Tenants count the cost

PUBLISHED : Wednesday, 31 August, 2005, 12:00am
UPDATED : Wednesday, 31 August, 2005, 12:00am

Tenants' responses to rent increases for lease renewals this year were usually negative. This was especially the case among those who had paid low rents over the past two years.

Two years ago Alex, a senior manager at a dotcom company, and his wife moved into a 1,300 sqft three-bedroom apartment in the luxury Realty Gardens at 41 Conduit Road. The rent was $22,000 a month.

His landlord recently came to him seeking a lease renewal of $35,000 a month - a jump of 59 per cent from his existing lease - and told him it was not negotiable.

'This is robbery, it really is,' he said. 'I was really surprised the landlord was able to increase it so much.

'My wife is on a set package for her living subsidies in Hong Kong, and the package has not changed. The rents here are going up but companies are unwilling to increase the value of these packages. So, we just cannot afford the new rent.'

Alex and his wife have decided to freeze the rent at the existing level under the transitional termination notice, hoping to find something in their present budget next year.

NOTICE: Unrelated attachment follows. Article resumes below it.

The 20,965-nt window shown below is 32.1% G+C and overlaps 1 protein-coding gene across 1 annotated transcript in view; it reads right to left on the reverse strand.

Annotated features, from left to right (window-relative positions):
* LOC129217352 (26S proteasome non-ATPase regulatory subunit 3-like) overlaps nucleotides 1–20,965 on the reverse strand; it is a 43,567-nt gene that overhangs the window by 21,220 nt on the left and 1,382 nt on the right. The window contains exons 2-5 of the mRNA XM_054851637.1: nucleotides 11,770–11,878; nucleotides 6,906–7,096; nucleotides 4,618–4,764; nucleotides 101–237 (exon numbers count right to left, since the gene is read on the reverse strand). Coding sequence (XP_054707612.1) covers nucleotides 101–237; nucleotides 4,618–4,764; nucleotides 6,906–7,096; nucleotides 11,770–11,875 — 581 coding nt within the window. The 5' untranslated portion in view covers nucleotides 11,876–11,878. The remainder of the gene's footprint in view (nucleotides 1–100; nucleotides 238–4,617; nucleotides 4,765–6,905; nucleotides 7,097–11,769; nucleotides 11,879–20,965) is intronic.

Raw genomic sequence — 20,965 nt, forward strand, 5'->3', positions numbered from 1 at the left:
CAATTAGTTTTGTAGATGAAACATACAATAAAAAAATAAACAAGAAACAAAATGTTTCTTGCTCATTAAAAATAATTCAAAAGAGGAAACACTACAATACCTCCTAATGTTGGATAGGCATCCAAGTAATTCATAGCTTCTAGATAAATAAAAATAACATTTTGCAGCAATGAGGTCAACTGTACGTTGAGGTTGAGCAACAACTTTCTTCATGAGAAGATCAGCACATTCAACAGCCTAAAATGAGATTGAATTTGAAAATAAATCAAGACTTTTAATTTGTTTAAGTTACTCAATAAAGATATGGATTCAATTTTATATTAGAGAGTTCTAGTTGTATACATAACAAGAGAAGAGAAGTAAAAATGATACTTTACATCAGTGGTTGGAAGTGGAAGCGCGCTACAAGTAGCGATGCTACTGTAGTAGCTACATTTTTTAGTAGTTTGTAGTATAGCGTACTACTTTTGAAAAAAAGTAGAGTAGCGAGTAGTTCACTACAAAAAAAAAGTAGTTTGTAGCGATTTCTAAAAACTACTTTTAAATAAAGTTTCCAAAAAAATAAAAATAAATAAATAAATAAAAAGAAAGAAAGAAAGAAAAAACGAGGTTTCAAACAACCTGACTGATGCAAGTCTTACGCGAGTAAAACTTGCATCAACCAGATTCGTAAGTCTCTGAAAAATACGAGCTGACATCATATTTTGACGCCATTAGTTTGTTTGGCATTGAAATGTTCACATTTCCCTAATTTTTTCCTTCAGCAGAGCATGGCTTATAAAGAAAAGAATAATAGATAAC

For those who are tired of rent increases, becoming an owner may be a way out. Lo Ying-kit owns a publishing company in Tsuen Wan. He will move out of his 680 sqft unit in Park Island, Ma Wan, which he leased in May 2003, after his landlord said he intended to raise the rent by 50 per cent.

'Rent was $6,200 per month when I signed the contract. But the market rent in the estate has now risen to $9,000 per month,' said Mr Lo.

He recently bought a 752 sqft unit in Park Island for $3.18 million.

'Monthly repayment is around $12,000, which is just slightly higher than the market-rate rent. But I now own a bigger flat. For my old flat I was asked to pay a monthly rent of nearly $10,000, but the flat is just 680 sqft. This is really expensive. It is a bit ridiculous,' he said.

But not everyone thinks landlords are greedy and mean. Kate, a senior executive in the media industry, lives in a 700 sqft studio flat on Chancery Lane in Mid-Levels.

Her landlord wanted to raise her monthly rent by 25 per cent but she managed to negotiate it down to 12 per cent and closed the deal.

'It is fair enough,' she said.

'The old lease was signed two years ago after the Sars outbreak and it was slightly lower than the market level.'